The title of Julia Weißenberg’s (*1982 Bergisch Gladbach, lives in Cologne) video, shown in the series ‘Room D: Digital Projects’ in August 2018, suggests⎯as regards its subject matter⎯a refreshing contrast to the midsummer temperatures. The film Snowstorm (2017) was entitled after the painting Snow Storm⎯Steam-Boat off a Harbour’s Mouth that the English romanticist Joseph Mallord William Turner completed in 1842. Only the film’s subject matter is the memorization of binary numbers staged as a strongly emotional effort, as well as to contrast digital aesthetic with the most traditional of all artistic media: painting.
Turner’s painting depicts a steam boat that got into a heavy, blustering snow storm. The⎯at the time⎯new technology of steam navigation is thus juxtaposed with a primal force of nature in the medium of painting. The digital photograph of an art print of this painting provides the ‘raw material’ for Weißenberg’s video. The binary codes the print is based on, serve in turn as material for a memory test in memory sports. The competitor Cornelia Beddies⎯the protagonist is introduced by this name in the preceding introduction⎯is one of the world’s best competitors in memory sport. The memorisation of binary numbers is said to be her favourite discipline.
Weißenberg’s video achieves a material doubling: It shows an art print as a digital image, the material it emerged from and in addition, the numeric information that constitutes its basis. By using the term ‘snowfall’, it is also referred to the white noise or rather the image noise of analogue video or television, hence the random pixel pattern of an anachronistic technology that occurs for example when the antenna of a TV set does not receive a signal. And it is thus pointed at an in-between within the field of tension between painting and digital image.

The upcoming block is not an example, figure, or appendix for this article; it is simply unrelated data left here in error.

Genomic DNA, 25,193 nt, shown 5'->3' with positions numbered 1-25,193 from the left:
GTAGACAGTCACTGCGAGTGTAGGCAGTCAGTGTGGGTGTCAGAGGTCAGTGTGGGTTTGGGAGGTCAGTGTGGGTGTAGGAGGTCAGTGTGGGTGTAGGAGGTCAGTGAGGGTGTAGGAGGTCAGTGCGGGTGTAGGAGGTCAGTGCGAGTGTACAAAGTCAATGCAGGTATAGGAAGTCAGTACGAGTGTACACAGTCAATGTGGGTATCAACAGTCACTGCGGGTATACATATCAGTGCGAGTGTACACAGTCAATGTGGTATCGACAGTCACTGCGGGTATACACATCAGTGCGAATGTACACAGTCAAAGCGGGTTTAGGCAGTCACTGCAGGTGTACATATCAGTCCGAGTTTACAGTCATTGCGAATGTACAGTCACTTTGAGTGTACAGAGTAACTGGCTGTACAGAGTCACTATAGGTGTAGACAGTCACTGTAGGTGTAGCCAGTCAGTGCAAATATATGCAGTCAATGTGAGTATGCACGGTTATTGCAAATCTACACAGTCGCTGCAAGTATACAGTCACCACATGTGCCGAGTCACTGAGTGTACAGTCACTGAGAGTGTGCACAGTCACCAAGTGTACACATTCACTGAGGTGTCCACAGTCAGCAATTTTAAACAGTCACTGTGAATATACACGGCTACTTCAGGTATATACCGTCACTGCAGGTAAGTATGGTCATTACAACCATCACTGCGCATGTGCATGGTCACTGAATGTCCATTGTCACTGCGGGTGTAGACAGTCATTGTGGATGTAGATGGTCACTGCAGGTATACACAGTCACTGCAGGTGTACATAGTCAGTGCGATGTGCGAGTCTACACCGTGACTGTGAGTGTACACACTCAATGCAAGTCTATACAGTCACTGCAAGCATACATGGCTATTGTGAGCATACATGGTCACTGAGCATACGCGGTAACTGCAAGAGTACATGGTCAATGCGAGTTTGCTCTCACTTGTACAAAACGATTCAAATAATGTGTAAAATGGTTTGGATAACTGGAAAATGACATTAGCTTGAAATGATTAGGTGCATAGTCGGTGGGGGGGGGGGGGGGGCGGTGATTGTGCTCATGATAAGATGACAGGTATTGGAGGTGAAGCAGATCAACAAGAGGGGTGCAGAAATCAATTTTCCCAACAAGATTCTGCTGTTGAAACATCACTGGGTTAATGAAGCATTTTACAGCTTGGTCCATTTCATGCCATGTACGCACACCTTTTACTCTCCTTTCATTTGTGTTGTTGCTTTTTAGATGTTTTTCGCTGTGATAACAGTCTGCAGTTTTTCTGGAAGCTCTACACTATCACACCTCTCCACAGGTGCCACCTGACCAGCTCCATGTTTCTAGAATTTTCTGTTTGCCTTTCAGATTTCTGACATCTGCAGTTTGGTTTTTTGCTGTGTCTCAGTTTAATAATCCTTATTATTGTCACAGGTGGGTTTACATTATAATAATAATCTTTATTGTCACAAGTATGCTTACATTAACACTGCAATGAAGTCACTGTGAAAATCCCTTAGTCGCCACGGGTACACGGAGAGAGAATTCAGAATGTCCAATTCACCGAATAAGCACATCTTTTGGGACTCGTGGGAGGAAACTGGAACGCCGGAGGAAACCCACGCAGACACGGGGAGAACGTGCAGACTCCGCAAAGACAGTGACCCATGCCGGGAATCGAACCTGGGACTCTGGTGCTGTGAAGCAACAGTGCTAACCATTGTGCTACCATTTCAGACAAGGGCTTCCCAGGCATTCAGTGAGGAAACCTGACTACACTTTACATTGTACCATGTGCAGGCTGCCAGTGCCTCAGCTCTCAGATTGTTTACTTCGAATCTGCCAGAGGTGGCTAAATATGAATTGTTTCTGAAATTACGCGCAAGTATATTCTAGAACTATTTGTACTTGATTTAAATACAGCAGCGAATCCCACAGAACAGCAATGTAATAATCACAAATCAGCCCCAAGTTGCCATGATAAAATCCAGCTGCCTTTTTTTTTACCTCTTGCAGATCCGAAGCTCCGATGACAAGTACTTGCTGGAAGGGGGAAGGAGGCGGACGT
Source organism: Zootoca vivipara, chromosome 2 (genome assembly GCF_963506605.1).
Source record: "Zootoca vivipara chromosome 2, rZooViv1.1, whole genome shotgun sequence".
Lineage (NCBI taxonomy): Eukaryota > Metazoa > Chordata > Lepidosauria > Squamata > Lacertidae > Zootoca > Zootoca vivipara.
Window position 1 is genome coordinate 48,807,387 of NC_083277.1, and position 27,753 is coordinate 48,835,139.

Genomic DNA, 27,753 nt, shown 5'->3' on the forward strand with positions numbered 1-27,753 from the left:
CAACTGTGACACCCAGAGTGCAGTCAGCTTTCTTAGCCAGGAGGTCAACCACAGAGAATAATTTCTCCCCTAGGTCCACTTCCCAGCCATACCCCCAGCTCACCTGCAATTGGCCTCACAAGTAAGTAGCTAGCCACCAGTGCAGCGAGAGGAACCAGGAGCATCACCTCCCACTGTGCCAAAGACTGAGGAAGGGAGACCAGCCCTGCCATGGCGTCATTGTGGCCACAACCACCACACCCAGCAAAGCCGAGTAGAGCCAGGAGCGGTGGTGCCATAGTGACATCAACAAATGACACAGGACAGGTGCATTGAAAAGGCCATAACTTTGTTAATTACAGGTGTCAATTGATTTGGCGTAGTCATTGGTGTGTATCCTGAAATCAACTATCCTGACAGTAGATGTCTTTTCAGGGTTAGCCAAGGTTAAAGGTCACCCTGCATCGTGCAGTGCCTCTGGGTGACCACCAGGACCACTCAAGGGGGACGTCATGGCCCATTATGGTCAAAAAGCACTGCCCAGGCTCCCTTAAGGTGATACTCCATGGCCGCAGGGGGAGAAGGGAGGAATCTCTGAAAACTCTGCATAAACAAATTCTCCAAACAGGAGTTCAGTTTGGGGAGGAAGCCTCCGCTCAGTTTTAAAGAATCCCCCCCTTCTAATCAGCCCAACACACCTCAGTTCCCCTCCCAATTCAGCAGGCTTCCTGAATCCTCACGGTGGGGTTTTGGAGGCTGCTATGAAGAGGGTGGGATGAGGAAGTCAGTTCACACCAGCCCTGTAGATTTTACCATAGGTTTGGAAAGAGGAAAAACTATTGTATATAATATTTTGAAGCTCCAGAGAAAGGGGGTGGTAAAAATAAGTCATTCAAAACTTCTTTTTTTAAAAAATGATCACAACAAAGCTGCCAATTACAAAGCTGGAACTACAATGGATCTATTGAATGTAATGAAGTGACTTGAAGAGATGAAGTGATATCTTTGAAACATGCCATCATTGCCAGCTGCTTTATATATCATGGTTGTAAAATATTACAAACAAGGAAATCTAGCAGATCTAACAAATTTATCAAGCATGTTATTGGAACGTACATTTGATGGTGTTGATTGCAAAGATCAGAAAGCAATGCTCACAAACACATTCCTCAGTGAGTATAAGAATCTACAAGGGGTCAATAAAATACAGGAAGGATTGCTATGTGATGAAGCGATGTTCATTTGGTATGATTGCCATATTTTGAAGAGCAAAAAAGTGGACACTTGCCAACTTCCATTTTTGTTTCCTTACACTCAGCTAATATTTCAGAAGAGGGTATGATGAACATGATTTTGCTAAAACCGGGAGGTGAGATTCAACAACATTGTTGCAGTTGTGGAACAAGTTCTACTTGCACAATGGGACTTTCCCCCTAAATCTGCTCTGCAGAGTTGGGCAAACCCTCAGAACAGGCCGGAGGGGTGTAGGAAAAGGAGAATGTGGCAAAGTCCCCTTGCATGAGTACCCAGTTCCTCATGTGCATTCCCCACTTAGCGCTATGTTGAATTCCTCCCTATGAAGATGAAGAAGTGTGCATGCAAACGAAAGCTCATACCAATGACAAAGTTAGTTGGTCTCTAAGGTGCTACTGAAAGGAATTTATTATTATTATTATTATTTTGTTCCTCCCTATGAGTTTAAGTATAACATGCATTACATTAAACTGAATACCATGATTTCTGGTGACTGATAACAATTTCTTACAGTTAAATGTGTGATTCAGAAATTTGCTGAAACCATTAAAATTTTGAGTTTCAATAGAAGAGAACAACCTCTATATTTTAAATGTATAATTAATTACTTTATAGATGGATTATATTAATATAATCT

During the memory test, that is presented in a matter-of-fact and documentary manner, the camera captures image variations of Turner’s painting. The video ends at the Tate Britain in London, where the original of Snow Storm – Steam-Boat off a Harbour’s Mouth can be found. In Turner’s visual language that offers a dematerialization of the representational elements, the pigments appear to bluster and whirl. Julia Weißenberg’s video on the other hand, is generated from the rationally visualized digits of a binary sequence. She raises the question as to the image in a time, in which ‘the digital’ already seems to have surpassed ‘the analogue’ in everyday life.
Julia Weißenberg (*1982 Bergisch Gladbach, lives in Cologne) studied Media Art at the Academy of Media Arts Cologne and Communications Design at the University of Applied Sciences Düsseldorf. She received numerous awards and scholarships, e.g. the Promotional Prize of the NRW Competition at the International Short Film Festival Oberhausen (2018), the 25th Bremen Award for Video Art (2017) and the Chargesheimer Scholarship for Media Arts of the City of Cologne (2014). Her works were presented in solo exhibitions, e.g. at the Goethe Institute Beijing (2017), Matjö, Cologne (2016) and Total, Melbourne (2015). Among others, she took part in group exhibitions like “The City intrudes the House“, Museum of Modern Art, Moscow / Simultanhalle, Cologne (2017), “Mies van der Rohe. The MoMA Collages“, Ludwig Forum, Aachen (2016) and “Pavillon“, Villa Romana, Florence (2016).
With the new series “Room D: Digital Projects”, the Künstlerhaus as a Hall for Art & Media complements its program and offers the visitors insights into the practice of young positions on media art. Although designed as an open format, the works shown from May to September 2018 are mainly based on keywords such as “moving image” and the “digital”.